We turn to the question of whether the error was prejudicial. Because this error is unrelated to rights arising under the Constitution of the United States, defendant must show “there is a reasonable possibility that, had the error in question not been committed, a different result would have been reached at the trial out of which the appeal arises.” N.C. Gen. Stat. § 15A-1443(a) (2003). “It is only prejudicial error to deny the jury an opportunity to ask to review certain testimony or evidence where the defendant can show that (1) such testimony or evidence 'involved issues of some confusion and contradiction,' and (2) it is likely that a jury would want to review such testimony.” State v. Johnson, 164 N.C. App. at 20, 595 S.E.2d at 187 (quoting State v. Johnson, 346 N.C. 119, 126, 484 S.E.2d 372, 377 (1997)).
    In the instant case, the jury requested, during deliberations, evidence concerning the fingerprints and the security camera's location. Testimony concerning the fingerprint analysis involved a fingerprint officer with the Guilford County Sheriff's Department, a crime scene technician with the Greensboro Police Department, and expert testimony in the area of latent fingerprint examination. This testimony collectively spanned approximately forty-six pages of the two-hundred-page trial transcript and was the only physical evidence placing defendant at the scene of the crime. Defendant's fingerprints were found only on the security camera and, while the location of the camera in the store was well-established, the testimony of the camera's height by three witnesses differed substantially and placed it anywhere between seven and twelve feet. In addition, the testimony adduced at trial indicated some uncertainty as to whether defendant would be able to reach the camera in order to pull it down from its mount and whether there were objects on the ground in that area upon which defendant might climb to reach the camera. As a result, we cannot say the testimony regarding the fingerprints and security camera did not involve issues of confusion or contradiction.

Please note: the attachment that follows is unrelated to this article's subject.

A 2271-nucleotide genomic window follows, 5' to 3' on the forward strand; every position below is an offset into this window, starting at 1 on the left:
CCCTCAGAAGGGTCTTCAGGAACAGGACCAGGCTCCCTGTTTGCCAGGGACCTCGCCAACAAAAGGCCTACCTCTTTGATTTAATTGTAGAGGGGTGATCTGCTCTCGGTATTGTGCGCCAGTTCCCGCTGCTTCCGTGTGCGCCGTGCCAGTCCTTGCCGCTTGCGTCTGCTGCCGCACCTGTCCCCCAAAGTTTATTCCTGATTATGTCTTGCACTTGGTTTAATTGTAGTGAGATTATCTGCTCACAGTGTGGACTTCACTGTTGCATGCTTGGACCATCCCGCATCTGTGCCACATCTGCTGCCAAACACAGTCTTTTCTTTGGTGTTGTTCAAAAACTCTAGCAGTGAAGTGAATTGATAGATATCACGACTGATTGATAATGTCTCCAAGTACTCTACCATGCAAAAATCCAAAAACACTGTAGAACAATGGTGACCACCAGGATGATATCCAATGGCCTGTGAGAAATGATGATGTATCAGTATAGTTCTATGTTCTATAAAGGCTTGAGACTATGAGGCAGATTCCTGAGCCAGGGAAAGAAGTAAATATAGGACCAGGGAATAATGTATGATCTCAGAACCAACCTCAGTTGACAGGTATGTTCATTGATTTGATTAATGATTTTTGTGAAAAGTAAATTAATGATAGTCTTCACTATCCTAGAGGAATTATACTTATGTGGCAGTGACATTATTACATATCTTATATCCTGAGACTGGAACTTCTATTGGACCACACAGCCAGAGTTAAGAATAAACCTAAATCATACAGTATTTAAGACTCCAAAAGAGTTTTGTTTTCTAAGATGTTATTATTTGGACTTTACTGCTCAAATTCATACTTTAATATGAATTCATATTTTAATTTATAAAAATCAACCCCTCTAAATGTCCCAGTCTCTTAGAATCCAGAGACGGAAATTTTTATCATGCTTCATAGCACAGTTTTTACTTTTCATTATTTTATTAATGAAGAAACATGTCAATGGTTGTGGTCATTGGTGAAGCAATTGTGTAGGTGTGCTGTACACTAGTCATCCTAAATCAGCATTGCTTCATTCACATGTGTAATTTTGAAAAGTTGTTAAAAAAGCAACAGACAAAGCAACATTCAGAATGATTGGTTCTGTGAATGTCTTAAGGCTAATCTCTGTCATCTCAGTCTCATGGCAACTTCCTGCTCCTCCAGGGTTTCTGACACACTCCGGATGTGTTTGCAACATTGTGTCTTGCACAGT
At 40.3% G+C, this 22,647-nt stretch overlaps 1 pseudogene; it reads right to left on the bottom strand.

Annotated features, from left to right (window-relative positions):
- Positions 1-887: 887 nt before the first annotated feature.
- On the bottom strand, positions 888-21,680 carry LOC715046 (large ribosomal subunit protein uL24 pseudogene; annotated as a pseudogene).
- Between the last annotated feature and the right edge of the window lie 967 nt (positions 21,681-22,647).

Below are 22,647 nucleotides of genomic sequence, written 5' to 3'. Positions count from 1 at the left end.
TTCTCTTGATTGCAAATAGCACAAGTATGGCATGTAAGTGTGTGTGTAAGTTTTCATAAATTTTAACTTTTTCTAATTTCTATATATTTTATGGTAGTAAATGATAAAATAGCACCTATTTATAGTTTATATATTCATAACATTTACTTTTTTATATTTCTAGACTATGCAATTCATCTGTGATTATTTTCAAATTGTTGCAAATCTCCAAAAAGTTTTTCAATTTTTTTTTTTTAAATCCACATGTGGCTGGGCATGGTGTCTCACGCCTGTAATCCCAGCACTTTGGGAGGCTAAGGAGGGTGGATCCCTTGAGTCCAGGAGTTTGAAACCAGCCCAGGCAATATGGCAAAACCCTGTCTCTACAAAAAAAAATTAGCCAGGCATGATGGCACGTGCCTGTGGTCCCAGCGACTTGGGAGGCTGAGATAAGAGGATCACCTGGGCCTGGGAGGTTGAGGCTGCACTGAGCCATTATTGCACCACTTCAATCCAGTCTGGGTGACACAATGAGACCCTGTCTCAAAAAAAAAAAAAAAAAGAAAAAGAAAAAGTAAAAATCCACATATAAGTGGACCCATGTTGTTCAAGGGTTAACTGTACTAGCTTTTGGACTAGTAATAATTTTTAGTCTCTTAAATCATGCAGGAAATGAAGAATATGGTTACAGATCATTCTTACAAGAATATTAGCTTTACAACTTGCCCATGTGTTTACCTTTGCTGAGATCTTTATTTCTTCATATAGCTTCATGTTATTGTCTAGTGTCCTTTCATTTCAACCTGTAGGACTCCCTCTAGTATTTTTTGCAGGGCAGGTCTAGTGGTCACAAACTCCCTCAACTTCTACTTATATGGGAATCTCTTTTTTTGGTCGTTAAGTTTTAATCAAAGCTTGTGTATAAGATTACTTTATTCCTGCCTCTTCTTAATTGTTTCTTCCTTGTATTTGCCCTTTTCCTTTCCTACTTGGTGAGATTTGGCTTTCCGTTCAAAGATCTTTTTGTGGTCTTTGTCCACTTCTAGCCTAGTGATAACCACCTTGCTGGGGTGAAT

As to the second prong, the likelihood that the jury would want to see the transcript, the jury actually requested the fingerprint and security camera location evidence. The jury's request indicated their interest in the camera's location and suggests that the jury would have also requested the pertinent testimony had such a request not been pre-empted. Given the import of the fingerprint evidence found on the security camera, we are of the opinion that this error was prejudicial. Accordingly, we hold defendant is entitled to a new trial. Given our resolution of this issue, we need not consider defendant's remaining assertions.
    New trial.
    Judges TIMMONS-GOODSON and GEER concur.
            Report per Rule 30(e).